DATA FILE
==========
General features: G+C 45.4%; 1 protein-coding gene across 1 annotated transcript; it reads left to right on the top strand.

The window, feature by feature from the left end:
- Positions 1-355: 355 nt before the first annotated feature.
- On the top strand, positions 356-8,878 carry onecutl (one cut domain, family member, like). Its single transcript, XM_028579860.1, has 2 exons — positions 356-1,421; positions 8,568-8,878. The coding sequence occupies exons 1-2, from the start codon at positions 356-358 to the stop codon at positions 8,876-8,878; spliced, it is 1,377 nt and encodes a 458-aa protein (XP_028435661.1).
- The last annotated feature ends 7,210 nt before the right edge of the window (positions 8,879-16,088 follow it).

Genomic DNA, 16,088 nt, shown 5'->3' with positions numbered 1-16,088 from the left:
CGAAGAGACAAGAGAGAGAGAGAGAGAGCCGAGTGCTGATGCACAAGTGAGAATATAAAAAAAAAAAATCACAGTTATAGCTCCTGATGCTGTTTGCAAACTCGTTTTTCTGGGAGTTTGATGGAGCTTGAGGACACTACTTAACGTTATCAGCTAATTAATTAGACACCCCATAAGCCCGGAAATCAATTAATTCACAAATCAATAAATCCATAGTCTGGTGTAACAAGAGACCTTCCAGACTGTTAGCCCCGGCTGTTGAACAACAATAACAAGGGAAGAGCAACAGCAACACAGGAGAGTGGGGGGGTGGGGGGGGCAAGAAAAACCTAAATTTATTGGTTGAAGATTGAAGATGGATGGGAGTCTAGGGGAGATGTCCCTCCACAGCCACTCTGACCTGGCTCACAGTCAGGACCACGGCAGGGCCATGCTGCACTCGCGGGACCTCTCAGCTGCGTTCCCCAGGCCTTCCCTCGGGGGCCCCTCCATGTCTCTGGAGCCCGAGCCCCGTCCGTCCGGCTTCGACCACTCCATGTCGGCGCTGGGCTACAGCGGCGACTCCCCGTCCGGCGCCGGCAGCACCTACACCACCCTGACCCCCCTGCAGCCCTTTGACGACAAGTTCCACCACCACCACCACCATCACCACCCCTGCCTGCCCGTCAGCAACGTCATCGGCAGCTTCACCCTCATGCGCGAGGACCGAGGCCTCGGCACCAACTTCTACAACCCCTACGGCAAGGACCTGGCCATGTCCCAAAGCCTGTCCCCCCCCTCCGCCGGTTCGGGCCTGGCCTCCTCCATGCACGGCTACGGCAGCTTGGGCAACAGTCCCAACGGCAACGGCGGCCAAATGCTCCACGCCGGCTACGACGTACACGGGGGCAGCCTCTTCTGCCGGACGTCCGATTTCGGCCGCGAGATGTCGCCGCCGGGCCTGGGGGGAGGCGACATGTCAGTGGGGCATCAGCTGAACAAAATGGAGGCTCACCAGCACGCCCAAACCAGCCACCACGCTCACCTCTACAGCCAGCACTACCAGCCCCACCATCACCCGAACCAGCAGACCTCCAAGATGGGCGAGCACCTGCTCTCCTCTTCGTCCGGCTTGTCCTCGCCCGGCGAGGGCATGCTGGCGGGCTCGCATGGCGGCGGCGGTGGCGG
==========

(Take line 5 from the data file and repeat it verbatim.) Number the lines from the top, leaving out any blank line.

- The last annotated feature ends 7,210 nt before the right edge of the window (positions 8,879-16,088 follow it).